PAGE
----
The Culture Days Journey

In 2009, SaskCulture began working with national partners on a new initiative designed to increase public awareness, accessibility and engagement of Saskatchewan citizens in cultural activity in communities across the nation.  SaskCulture took on the lead role for Saskatchewan to help launch the first-ever, across-Canada celebration of culture, called Culture Days in the province, which took place September 24-26, 2010.  Over the next 10 years, Culture Days became a key initiative for promoting culture at the heart of communities and supporting accessible, interactive cultural programming in the province. Since its inception, SaskCulture served as part of the National Coordinating Committee along with representative from across the country and SaskCulture’s CEO took a seat on the National Steering Committee (which ultimately became the Culture Days National Board of Directors).

In its first years, SaskCulture communications engaged in extensive network promotion to encourage cultural leaders to plan and host Culture Days events. In 2010, an across-Canada media event was held simultaneously across the country on April 20, to help increase awareness of the movement and encourage cultural community involvement.  Initial sponsors included CBC Saskatchewan, Saskatchewan Tourism, Parks, Culture and Sport (now known as Saskatchewan Parks, Culture and Sport) and the Saskatchewan Arts Board.  The Government of Saskatchewan proclaimed Culture Week in Saskatchewan for the first time, and continues to proclaim the event each year.

In its first year, thousands of events were registered in the national Cultural Days database from across the country.  Saskatchewan organizers registered over 130 cultural activities taking place in 23 Saskatchewan communities.  It was viewed as a success for a first-time initiative.

In 2012, the Culture Days Funding Assistance program was introduced by SaskCulture to help support non-profit cultural groups holding Culture Days activities over the weekend. Originally, the fund offered $120,000 in 2013-14, but by 2017, due to lower revenues from the Trust Fund, the fund only distributed $90,000 and by 2019 only $70,000 was available.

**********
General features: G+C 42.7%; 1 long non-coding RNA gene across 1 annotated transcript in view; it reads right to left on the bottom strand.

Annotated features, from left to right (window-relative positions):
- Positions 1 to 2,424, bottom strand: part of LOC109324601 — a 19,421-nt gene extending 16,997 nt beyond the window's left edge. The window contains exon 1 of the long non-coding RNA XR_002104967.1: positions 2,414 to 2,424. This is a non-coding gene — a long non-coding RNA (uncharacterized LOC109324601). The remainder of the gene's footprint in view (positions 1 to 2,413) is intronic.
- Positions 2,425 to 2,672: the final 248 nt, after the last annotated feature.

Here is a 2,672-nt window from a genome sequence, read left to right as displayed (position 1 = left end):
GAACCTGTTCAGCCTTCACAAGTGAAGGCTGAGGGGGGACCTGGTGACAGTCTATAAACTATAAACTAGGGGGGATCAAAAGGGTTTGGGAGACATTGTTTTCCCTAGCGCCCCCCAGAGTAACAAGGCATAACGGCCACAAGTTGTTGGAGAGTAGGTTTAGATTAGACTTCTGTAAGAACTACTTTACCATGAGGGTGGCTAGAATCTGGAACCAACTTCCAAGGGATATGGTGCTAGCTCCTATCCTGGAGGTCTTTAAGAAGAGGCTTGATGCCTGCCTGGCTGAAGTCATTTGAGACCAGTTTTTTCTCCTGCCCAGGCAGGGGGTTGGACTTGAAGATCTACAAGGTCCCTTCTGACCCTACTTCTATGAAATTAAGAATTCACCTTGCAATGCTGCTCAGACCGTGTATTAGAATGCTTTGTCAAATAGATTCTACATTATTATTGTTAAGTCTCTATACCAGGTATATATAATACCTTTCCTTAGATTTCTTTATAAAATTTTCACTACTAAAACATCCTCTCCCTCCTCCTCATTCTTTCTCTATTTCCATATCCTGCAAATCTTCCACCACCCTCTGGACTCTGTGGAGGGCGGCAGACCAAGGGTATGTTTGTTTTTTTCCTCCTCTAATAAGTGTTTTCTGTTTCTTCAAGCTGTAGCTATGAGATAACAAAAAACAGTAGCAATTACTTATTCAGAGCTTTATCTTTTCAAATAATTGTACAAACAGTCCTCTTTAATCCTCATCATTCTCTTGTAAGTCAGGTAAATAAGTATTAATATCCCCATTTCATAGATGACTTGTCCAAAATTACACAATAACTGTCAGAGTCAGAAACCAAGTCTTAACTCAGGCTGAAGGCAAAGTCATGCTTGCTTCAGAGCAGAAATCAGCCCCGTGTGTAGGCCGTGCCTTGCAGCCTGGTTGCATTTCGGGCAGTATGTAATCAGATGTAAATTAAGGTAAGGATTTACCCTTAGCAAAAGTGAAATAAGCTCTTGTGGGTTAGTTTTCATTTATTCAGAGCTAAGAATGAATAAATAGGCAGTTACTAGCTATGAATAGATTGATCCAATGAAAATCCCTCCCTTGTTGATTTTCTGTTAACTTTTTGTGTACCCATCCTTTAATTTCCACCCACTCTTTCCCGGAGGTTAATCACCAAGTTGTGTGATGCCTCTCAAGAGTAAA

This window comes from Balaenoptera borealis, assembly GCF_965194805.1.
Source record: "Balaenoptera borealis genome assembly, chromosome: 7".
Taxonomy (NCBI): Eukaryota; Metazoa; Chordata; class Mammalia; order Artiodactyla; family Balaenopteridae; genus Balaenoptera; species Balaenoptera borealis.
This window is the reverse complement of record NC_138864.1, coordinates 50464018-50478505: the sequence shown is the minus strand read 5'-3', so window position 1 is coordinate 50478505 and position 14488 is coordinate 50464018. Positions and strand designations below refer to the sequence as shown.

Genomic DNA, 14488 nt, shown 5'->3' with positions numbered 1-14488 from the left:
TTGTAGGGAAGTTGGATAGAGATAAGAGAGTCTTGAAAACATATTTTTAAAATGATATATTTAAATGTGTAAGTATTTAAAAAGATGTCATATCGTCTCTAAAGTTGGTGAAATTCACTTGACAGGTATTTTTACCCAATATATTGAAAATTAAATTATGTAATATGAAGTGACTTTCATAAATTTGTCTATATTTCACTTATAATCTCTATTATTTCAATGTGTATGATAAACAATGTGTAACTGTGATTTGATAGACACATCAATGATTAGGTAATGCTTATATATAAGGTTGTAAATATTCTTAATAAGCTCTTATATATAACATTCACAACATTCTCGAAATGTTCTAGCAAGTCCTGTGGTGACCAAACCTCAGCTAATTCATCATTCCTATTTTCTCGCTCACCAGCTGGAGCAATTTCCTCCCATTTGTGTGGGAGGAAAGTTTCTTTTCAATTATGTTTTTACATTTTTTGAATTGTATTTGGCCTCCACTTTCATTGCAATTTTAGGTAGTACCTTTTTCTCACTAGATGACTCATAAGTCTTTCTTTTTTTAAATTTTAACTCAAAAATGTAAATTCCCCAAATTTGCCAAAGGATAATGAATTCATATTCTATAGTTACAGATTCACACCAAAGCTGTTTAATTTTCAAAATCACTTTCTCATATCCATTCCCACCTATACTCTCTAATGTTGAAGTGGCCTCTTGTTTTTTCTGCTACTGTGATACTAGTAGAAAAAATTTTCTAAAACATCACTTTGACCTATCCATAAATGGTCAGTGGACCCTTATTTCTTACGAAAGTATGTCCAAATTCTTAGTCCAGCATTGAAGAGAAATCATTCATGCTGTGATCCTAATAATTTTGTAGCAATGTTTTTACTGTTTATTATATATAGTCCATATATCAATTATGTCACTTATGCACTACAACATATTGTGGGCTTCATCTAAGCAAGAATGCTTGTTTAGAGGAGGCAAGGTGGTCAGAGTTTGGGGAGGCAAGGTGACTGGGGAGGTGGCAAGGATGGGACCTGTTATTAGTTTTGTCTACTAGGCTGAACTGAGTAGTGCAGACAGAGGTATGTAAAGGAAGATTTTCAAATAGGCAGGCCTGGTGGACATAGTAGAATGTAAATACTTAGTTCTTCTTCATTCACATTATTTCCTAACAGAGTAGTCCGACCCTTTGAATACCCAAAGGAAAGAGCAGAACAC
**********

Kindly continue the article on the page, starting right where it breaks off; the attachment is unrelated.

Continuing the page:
By 2013, Culture Days had gained a foothold in Saskatchewan’s planning calendar and won an award from the IABC Gold Quill Awards for its efforts in 2013.  By this point, over 250 cultural activities, from close to 100 different organizers, in over 50+ communities, were being held, each year reaching over 30,000+ participants, not to mention the participation in events and activities leading up to the weekend celebration. 

While from 2012-2015, the levels of interactivity remained around 35 – 55%, the amount of diverse and inclusive activities continued to increase to 30% of all Saskatchewan in 2015.  Public sentiment remained high for Culture Days, with 98% of participants surveyed satisfied with the activities they had attended, and 74% planning to attend more arts and cultural activities in their communities as a result of Culture Days.

SaskCulture was recognized nationally for the introduction of its Animateur Program.  In 2010, the program was originally set up with one Animateur travelling and engaging people in cultural activity around the province for one month leading up to Culture Days, but by 2011 it had grown to include up to four Animateurs each year, engaging hundreds more community participants along the way.  The Animateur program was altered in 2015 to focus on outreach for SaskCulture and focused community engagement.  With new responsibilities, the new Community Engagement Animateurs had very little to do with Culture Days.  However in 2017, a new pilot Culture Days Animateur program helped identify and engage new communities in Culture Days, bringing artists to communities and encouraging more than 10 new communities to participate in Culture Days.  The program is running in its third year in 2019.

In 2017, it was noted that Culture Days had definitely hit a plateau.  Activity registration was down and volunteers were starting to pull out due to burnout.  However, attendance still continued to rise due to larger events such as Nuit Blanche in Saskatoon and Regina. In its 10th year, Culture Days remained a draw to those interested in the idea of Culture Days and highlighting culture in their community. After a review of the program, and the impact of the COVID-19 pandemic on public gatherings, several changes were implemented for Culture Days in 2020, which included new sponsorship programs for hubs and small group gatherings, and an emphasis on virtual programming.  The focus on virtual programming was shared acoss the country.

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